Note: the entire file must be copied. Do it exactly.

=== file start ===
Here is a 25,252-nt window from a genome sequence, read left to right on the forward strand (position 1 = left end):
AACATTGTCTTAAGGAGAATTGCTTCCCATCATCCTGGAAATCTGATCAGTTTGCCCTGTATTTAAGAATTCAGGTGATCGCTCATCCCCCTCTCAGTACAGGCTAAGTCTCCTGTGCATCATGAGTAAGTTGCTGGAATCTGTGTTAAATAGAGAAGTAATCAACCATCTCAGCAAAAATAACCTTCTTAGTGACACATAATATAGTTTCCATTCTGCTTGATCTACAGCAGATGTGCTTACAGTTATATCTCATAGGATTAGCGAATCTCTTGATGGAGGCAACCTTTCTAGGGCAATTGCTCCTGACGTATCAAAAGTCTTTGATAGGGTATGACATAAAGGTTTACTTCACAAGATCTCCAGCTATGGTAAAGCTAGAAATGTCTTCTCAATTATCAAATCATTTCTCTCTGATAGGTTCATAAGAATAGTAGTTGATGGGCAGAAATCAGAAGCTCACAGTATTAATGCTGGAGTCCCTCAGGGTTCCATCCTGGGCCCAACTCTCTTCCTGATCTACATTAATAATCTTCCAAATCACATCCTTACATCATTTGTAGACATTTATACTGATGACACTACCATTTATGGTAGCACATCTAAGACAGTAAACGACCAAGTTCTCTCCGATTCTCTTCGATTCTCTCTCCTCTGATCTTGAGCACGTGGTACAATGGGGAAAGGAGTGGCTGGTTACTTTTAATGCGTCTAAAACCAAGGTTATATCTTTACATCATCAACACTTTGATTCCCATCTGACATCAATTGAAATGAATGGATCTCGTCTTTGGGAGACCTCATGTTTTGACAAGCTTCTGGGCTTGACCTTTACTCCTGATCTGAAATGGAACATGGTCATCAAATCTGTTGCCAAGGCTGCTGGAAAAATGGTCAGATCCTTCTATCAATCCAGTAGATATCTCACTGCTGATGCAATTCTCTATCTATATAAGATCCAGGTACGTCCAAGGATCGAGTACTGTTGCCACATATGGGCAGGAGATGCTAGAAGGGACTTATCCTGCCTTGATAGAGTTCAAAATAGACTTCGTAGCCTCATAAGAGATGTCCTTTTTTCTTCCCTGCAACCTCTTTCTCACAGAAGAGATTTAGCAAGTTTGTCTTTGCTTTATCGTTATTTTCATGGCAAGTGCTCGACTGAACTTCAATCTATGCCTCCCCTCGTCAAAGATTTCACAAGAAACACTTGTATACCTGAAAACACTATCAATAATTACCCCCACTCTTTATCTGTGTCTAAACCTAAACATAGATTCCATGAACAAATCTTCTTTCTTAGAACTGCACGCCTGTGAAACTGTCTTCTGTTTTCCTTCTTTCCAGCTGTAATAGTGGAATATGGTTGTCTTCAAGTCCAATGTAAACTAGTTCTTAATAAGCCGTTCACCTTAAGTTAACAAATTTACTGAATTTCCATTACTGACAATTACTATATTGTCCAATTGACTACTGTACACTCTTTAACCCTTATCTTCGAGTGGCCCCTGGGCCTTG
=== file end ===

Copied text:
Here is a 25,252-nt window from a genome sequence, read left to right on the forward strand (position 1 = left end):
AACATTGTCTTAAGGAGAATTGCTTCCCATCATCCTGGAAATCTGATCAGTTTGCCCTGTATTTAAGAATTCAGGTGATCGCTCATCCCCCTCTCAGTACAGGCTAAGTCTCCTGTGCATCATGAGTAAGTTGCTGGAATCTGTGTTAAATAGAGAAGTAATCAACCATCTCAGCAAAAATAACCTTCTTAGTGACACATAATATAGTTTCCATTCTGCTTGATCTACAGCAGATGTGCTTACAGTTATATCTCATAGGATTAGCGAATCTCTTGATGGAGGCAACCTTTCTAGGGCAATTGCTCCTGACGTATCAAAAGTCTTTGATAGGGTATGACATAAAGGTTTACTTCACAAGATCTCCAGCTATGGTAAAGCTAGAAATGTCTTCTCAATTATCAAATCATTTCTCTCTGATAGGTTCATAAGAATAGTAGTTGATGGGCAGAAATCAGAAGCTCACAGTATTAATGCTGGAGTCCCTCAGGGTTCCATCCTGGGCCCAACTCTCTTCCTGATCTACATTAATAATCTTCCAAATCACATCCTTACATCATTTGTAGACATTTATACTGATGACACTACCATTTATGGTAGCACATCTAAGACAGTAAACGACCAAGTTCTCTCCGATTCTCTTCGATTCTCTCTCCTCTGATCTTGAGCACGTGGTACAATGGGGAAAGGAGTGGCTGGTTACTTTTAATGCGTCTAAAACCAAGGTTATATCTTTACATCATCAACACTTTGATTCCCATCTGACATCAATTGAAATGAATGGATCTCGTCTTTGGGAGACCTCATGTTTTGACAAGCTTCTGGGCTTGACCTTTACTCCTGATCTGAAATGGAACATGGTCATCAAATCTGTTGCCAAGGCTGCTGGAAAAATGGTCAGATCCTTCTATCAATCCAGTAGATATCTCACTGCTGATGCAATTCTCTATCTATATAAGATCCAGGTACGTCCAAGGATCGAGTACTGTTGCCACATATGGGCAGGAGATGCTAGAAGGGACTTATCCTGCCTTGATAGAGTTCAAAATAGACTTCGTAGCCTCATAAGAGATGTCCTTTTTTCTTCCCTGCAACCTCTTTCTCACAGAAGAGATTTAGCAAGTTTGTCTTTGCTTTATCGTTATTTTCATGGCAAGTGCTCGACTGAACTTCAATCTATGCCTCCCCTCGTCAAAGATTTCACAAGAAACACTTGTATACCTGAAAACACTATCAATAATTACCCCCACTCTTTATCTGTGTCTAAACCTAAACATAGATTCCATGAACAAATCTTCTTTCTTAGAACTGCACGCCTGTGAAACTGTCTTCTGTTTTCCTTCTTTCCAGCTGTAATAGTGGAATATGGTTGTCTTCAAGTCCAATGTAAACTAGTTCTTAATAAGCCGTTCACCTTAAGTTAACAAATTTACTGAATTTCCATTACTGACAATTACTATATTGTCCAATTGACTACTGTACACTCTTTAACCCTTATCTTCGAGTGGCCCCTGGGCCTTG